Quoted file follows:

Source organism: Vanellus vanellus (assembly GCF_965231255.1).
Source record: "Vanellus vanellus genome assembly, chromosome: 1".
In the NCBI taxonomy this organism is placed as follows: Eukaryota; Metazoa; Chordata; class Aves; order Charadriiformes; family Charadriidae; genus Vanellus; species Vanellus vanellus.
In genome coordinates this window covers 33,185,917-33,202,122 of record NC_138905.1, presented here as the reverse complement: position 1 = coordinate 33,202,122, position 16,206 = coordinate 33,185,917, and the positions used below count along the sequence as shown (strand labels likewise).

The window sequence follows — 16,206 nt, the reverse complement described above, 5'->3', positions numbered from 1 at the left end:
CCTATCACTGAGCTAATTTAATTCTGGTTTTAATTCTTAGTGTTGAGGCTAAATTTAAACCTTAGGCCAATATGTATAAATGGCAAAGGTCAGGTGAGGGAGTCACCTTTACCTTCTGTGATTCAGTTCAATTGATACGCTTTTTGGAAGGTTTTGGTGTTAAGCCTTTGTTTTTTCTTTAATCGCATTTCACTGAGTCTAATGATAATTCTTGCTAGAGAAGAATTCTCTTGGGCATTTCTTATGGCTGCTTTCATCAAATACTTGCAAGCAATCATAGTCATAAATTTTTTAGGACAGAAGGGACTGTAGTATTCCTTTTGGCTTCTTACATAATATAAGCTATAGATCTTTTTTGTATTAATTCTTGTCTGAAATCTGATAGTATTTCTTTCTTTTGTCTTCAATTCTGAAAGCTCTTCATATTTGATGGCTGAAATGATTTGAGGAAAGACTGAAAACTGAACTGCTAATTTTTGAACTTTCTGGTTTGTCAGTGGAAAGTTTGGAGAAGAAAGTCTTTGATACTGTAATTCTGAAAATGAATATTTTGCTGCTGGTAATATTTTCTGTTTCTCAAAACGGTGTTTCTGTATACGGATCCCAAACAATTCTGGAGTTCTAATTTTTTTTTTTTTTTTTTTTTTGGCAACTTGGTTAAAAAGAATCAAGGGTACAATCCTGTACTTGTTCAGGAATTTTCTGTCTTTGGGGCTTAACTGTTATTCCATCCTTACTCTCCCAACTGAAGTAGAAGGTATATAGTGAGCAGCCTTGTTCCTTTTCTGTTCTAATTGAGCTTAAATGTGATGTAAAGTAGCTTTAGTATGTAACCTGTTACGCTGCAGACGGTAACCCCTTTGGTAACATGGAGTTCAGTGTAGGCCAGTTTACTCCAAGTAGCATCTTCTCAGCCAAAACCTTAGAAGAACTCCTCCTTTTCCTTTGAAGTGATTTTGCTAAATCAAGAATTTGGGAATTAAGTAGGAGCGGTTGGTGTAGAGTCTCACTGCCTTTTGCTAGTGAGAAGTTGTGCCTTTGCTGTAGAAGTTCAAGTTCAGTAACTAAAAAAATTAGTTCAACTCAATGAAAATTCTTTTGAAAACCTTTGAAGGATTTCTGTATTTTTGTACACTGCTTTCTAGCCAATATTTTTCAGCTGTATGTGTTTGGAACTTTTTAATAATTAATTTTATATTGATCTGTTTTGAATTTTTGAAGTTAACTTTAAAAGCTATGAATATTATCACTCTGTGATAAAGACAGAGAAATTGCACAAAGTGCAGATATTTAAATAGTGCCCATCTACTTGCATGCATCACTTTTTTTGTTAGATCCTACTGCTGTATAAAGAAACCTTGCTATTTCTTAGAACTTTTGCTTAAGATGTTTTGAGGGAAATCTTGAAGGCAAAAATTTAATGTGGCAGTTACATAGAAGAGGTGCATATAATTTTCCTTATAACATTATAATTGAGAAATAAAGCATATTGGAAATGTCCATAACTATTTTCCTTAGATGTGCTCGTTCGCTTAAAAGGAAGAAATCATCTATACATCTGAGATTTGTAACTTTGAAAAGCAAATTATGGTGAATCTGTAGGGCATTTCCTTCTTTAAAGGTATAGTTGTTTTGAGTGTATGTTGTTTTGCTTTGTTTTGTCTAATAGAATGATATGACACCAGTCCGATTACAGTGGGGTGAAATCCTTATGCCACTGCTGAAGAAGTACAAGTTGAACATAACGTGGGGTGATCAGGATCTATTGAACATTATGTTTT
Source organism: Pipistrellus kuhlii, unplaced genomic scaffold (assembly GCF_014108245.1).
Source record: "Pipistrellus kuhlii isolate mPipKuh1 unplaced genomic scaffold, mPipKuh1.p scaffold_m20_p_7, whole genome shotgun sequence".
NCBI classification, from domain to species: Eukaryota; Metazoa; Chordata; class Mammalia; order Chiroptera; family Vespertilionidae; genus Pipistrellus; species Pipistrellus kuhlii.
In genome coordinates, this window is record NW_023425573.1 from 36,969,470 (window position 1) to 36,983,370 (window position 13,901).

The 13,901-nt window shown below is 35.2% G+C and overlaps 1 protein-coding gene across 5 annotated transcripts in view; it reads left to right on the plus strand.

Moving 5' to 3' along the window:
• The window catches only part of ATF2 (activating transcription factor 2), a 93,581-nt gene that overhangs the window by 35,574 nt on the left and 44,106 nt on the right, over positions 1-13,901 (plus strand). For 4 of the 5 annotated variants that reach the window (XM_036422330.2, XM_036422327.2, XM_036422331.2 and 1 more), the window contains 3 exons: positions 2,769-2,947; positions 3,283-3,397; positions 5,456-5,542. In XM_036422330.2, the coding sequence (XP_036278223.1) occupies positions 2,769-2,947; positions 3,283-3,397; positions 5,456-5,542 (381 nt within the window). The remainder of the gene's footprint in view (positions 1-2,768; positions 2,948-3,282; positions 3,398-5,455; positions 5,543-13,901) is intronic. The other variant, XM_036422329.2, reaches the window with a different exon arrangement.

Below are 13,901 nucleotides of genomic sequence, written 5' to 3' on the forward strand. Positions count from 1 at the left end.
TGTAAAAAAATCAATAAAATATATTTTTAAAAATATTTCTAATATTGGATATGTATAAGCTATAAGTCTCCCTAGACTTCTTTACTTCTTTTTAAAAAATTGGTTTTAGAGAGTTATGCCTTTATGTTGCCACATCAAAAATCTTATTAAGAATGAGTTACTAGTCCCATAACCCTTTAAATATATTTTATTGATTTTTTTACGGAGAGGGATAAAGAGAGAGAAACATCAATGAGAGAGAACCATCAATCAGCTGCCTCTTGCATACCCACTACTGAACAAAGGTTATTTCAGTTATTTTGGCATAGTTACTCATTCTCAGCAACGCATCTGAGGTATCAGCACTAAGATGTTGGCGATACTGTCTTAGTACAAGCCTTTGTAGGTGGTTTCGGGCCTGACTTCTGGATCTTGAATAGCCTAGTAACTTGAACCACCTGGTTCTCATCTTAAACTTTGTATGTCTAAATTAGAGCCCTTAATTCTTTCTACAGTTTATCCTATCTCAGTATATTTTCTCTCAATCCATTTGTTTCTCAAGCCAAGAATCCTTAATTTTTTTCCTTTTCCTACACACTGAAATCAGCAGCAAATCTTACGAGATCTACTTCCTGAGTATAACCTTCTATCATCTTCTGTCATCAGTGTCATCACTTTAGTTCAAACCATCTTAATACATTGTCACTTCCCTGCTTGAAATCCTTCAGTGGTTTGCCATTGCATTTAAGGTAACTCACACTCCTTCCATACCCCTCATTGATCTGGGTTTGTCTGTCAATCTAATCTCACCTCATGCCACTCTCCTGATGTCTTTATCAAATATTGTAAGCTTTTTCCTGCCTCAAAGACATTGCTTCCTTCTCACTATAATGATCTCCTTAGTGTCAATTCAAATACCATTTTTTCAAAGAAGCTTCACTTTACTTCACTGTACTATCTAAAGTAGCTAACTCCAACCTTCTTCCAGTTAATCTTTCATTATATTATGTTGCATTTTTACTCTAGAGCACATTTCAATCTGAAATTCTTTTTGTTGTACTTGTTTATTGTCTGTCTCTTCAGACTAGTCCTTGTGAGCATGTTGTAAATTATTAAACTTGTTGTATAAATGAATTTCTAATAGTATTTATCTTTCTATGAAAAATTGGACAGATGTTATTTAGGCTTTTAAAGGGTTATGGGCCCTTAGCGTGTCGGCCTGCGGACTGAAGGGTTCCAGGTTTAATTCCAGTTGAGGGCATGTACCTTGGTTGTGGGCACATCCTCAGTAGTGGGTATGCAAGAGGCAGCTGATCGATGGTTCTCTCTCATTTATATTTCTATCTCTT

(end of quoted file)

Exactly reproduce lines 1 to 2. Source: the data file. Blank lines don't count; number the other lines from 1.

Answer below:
Source organism: Vanellus vanellus (assembly GCF_965231255.1).
Source record: "Vanellus vanellus genome assembly, chromosome: 1".